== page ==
It's been an ordinary kind of week but the last two days tipped the balance and reminded me of the good reason for an indoor job. Friday I had a less than fun encounter with one of these (you know, the kind that tear small children to pieces):that emerged from an open front door as I approached. Now as a child I was frightened of dogs; we lived across the road from a council estate where they ran around loose in gangs (something that thankfully no longer occurs), and it has taken me a long time to grow out of it. Over the years as a postie you develop certain techniques. At houses where you know there might be a dog you rattle the gate, so if it is around it comes running (rather than catching you unawares) and you put the post in the gate. I have always been very strict about not putting myself at risk and will only enter a garden where I am comfortable with the animal, I am happy to just walk away with post for a house where a dog is running free unattended. I have gradually trained myself not to run away when I see a dog coming but to stand still, and then back myself against a fence or wall so I can defend myself (usually with whatever mail is on my hand!). I had a nasty one just a few weeks ago when a dog escaped from a house and had me pinned against the fence snapping and barking for some minutes before the owner responded to my shouts. So after Friday's experience I was suspicious of all open front doors and Saturday I approched one house very quietly, placed the letter down gently and walked back to the gate, which unfortunately banged, and did not catch shut, causing the nasty little mutt inside to be able to pursue me onto the street and again harangue me for several minutes while the ineffectual owner tried to get it to come back in, or even stand still and be caught.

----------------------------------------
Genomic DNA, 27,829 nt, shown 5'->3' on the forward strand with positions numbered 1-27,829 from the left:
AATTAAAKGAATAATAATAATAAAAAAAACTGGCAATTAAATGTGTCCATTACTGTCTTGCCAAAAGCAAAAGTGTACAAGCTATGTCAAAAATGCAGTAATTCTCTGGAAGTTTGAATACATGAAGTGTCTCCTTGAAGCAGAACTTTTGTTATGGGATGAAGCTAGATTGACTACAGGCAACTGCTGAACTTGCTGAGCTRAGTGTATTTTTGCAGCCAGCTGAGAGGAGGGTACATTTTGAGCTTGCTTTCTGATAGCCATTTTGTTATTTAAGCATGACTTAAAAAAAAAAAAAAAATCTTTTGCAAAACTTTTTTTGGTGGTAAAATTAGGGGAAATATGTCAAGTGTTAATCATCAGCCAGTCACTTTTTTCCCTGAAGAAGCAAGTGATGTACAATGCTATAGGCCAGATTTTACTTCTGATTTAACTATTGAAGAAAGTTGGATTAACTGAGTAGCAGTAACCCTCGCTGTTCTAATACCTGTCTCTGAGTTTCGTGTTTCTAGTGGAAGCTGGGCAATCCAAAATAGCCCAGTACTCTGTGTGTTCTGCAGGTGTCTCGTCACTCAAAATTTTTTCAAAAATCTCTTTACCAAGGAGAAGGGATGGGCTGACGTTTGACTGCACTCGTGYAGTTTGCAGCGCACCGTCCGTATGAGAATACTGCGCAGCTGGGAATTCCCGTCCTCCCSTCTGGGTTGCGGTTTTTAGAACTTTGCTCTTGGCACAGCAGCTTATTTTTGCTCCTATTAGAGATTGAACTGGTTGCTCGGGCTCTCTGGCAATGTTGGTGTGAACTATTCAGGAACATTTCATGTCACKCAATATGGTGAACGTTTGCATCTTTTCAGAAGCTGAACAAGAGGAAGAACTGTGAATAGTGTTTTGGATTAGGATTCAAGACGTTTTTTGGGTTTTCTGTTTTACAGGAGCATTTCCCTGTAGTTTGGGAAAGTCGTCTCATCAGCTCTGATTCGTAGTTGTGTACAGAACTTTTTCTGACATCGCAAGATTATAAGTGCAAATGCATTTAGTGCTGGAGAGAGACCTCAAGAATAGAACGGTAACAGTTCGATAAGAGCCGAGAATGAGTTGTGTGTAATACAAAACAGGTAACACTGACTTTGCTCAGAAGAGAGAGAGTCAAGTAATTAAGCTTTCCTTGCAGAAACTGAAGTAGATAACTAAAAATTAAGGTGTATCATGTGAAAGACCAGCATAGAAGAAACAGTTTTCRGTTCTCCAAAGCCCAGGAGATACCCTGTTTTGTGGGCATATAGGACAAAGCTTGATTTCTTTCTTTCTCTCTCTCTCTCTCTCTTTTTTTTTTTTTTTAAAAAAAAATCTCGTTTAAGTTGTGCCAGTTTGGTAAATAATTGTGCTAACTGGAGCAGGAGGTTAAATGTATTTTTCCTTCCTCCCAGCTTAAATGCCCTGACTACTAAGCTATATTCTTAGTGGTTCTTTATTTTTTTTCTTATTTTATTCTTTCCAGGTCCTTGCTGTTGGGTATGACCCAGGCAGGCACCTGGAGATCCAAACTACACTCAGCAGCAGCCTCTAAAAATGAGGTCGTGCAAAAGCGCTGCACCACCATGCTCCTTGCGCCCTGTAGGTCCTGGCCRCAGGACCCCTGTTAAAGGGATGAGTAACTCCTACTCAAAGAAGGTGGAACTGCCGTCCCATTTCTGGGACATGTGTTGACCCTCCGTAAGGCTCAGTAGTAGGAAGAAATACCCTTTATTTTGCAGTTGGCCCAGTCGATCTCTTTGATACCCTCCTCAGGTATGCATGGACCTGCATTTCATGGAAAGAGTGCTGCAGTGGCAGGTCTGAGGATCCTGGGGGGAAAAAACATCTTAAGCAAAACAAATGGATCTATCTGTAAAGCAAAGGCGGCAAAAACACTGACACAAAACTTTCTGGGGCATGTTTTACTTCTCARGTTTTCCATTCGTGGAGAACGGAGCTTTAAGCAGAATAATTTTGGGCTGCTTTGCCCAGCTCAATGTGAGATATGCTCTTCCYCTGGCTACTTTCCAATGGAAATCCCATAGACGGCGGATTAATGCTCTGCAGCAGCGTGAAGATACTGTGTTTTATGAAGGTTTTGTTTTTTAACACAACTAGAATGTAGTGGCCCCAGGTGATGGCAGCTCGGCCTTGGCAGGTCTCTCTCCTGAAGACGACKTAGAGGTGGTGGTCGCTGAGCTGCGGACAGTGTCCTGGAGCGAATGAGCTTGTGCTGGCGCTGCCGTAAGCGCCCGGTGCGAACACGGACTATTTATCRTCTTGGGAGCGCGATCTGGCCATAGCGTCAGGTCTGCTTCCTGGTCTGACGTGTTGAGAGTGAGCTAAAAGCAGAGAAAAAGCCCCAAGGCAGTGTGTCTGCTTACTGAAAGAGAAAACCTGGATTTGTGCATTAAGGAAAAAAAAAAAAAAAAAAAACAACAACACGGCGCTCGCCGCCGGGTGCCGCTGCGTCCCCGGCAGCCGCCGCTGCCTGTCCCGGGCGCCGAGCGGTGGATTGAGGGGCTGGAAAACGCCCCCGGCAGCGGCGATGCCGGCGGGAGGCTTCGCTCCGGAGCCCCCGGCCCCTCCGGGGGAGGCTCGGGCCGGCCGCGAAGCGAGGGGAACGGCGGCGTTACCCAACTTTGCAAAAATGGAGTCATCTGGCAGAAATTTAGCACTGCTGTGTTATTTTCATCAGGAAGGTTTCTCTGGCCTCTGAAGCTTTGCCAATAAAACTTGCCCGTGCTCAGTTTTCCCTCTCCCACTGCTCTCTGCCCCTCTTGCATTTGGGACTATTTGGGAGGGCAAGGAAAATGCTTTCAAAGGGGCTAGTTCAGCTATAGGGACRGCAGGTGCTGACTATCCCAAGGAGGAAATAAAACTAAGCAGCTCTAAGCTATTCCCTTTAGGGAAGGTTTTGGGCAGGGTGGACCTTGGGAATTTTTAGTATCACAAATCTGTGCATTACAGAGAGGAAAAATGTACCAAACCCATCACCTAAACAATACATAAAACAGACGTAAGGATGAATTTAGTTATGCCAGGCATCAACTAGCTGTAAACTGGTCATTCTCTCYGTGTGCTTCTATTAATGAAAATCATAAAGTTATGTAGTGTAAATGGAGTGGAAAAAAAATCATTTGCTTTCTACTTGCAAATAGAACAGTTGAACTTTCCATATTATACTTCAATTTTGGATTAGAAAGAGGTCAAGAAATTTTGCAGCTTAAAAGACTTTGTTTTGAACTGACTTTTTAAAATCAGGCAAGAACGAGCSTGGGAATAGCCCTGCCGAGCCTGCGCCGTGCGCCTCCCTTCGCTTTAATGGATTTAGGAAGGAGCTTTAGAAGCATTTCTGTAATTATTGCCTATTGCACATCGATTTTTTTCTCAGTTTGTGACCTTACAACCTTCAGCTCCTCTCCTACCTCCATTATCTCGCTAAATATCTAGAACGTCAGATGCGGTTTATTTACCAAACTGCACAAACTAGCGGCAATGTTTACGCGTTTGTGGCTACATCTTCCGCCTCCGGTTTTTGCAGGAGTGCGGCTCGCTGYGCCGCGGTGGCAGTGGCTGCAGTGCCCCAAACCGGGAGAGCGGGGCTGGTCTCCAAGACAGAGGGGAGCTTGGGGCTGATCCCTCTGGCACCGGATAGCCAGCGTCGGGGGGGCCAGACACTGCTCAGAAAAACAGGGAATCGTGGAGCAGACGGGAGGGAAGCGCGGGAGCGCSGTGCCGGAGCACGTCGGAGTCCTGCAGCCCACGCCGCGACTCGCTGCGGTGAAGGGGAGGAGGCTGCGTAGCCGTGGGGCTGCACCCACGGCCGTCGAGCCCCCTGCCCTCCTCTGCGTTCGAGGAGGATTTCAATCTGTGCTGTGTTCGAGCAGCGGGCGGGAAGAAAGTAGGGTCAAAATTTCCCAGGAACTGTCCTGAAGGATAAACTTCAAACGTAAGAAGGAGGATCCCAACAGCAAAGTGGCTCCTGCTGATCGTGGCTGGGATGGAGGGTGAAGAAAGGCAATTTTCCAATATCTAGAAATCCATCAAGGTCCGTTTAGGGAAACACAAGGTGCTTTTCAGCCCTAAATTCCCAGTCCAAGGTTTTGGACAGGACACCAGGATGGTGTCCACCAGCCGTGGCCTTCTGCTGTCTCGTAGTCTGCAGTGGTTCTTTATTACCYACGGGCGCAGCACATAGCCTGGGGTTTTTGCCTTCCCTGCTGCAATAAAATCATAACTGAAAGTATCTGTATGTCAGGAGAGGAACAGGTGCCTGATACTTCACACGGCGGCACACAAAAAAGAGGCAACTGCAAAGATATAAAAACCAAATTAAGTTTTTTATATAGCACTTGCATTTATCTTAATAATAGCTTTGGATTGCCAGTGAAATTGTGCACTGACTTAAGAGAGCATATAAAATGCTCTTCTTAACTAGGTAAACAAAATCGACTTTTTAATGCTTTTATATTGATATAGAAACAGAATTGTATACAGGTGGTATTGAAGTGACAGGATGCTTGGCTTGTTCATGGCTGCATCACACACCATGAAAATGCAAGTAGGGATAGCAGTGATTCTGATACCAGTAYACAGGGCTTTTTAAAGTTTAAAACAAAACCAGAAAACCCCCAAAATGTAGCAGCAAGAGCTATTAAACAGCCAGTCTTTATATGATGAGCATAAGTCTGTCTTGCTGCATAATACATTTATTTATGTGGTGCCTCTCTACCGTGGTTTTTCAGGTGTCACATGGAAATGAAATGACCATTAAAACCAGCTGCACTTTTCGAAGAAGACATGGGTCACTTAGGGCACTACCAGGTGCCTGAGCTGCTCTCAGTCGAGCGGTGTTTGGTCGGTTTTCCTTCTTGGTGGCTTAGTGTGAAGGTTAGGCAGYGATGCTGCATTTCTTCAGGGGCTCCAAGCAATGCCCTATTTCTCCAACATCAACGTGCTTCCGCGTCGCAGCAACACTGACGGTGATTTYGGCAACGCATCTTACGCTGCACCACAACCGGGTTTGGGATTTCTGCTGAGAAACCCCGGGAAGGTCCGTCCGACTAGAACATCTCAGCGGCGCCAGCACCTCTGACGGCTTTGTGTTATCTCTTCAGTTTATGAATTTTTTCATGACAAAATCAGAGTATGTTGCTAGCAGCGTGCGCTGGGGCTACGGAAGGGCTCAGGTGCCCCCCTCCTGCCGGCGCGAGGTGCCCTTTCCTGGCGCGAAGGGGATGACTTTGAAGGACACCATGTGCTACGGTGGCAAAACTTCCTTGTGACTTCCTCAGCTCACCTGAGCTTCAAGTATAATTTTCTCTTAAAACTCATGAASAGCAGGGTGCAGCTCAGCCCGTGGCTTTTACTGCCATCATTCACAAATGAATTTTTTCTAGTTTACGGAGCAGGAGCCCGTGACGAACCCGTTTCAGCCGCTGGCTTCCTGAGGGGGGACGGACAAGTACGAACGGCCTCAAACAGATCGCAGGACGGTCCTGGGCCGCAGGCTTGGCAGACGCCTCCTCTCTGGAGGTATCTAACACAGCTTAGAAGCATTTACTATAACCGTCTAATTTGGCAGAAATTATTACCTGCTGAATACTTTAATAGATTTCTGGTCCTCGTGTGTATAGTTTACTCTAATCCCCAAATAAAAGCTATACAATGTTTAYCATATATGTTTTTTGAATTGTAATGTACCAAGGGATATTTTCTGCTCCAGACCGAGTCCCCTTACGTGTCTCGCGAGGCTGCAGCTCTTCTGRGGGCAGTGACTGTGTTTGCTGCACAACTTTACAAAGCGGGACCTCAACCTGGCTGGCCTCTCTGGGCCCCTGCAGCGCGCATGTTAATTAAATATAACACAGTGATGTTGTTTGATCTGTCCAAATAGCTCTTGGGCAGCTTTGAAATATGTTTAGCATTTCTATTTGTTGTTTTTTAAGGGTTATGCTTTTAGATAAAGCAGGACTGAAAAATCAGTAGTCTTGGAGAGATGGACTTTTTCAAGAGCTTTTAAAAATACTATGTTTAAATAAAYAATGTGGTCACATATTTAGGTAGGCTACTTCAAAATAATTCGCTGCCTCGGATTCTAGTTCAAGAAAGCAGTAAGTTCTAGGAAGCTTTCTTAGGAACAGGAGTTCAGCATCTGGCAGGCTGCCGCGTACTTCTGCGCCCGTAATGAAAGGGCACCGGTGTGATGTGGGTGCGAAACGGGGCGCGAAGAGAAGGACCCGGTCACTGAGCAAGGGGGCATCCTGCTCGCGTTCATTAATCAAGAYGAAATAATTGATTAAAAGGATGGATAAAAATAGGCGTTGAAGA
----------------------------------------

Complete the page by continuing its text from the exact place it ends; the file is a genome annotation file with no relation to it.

Fortunately none of these encounters resulted in injury. I have been bitten three times in the nearly nine years as a postie, though very minor compared to Mike, who was left badly scarred on his leg after a run in with a stray, Rick, who was scarred on his arm (and who accepted a bottle of whiskey by way of apology), and Glen, who nearly lost the end of his finger being bitten *through* a letterbox. All three times were bites to the back of my calf, twice being just brief little nips that bruised, the third was a much worse meeting with a Border Collie. I had seen the dog at this farm before and it had gone for me, so that day I got out of the van cautiously but the yard was completely deserted. I set off across the yard from the cottage to the main house and was abruptly brought to my knees by this pain. By the time I had turned around (this was how fast it happened) the dog was already disappearing around the wall at the end of the barn. I found one of the stable girls and asked her who's dog it was. I hobbled round for the rest of the day, and had a scar on my calf that took a year to fade away. The only consequence is that the owner gets a letter from Royal Mail asking them to keep their dog under proper control. In no way do I think that dogs should routinely be put down for such behaviour, but if a human being injured me in the same way they could be charged with assault. I think neglectful dog owners should, at the very least, receive a police warning after any such incident. I remember meeting a woman in the local MIU who had been badly bitten and I asked her if she would report it to the police because it is important to record dog bites, so that if/when it happens again the owner cannot claim that the dog has never done it before.
While I'm on the subject ... shut the bloody thing in the kitchen before you open the door won't you, rather than trying to block the gap with your body as the blood crazed creature tries to push past and get at me ... it makes me nervous.